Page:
The goal of this work is to understand the genetic and developmental underpinnings of organ morphogenesis. In this study, we focus on the problem of looping morphogenesis using the developing midgut as a model system. We previously demonstrated that the chirality of gut rotation (i.e. specification of its rotation in a counterclockwise direction) is mediated by changes in the cellular architecture of the dorsal mesentery. We have identified a number of transcription factors asymmetrically expressed in the dorsal mesentery. In the first Aim we will investigate the role each plays in changing the cellular organization within the mesentery as well as examining their cross regulation to understand the transcriptional network controlling this by first step of gut morphogenesis. In our second Aim we will turn our attention to the later steps of gut morphogenesis. We will examine how each subsequent coiling event relates to the initial decision to coil counter clockwise. We will examine the later roles of specific transcription factors in the process. And we will dissect the roles of physical forces and topological constraints in directing the formation of specific loops during midgut organogenesis.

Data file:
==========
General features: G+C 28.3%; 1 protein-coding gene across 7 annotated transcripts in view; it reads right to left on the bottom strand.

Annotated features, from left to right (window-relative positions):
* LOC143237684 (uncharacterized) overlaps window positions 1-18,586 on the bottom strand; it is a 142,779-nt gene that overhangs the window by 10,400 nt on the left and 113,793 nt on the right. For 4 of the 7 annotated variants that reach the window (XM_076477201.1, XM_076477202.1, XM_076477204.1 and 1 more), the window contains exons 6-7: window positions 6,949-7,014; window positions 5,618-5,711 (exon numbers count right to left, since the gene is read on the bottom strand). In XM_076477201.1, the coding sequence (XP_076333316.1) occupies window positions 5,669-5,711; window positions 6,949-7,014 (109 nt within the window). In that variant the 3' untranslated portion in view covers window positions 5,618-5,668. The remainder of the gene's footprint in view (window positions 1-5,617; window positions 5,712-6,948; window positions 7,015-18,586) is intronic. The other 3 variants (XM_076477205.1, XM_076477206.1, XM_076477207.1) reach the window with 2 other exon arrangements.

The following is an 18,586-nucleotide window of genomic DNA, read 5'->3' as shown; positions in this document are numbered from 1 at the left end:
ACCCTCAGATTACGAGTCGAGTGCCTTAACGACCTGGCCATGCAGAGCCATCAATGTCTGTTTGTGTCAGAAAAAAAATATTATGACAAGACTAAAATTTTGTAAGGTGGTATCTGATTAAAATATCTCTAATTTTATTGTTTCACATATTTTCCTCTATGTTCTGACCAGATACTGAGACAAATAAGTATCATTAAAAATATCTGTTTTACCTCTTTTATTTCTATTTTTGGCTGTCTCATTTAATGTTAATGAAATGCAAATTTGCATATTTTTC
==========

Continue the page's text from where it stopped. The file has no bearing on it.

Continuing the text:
We are studying looping morphogenesis of the gut. Failure in this process results in serious congenital malformations that, if left uncorrected, can lead to blockage of the GI tract, intestinal necrosis and death. There are also broader implications extending to an understanding of cardiac malformations, as looping morphogenesis is not well understood for any tubal organ, and parallels between the primitive gut tube and its dorsal mesentery with early heart tube and its dorsal mesocardium suggest similar biomechanisms may be involved.
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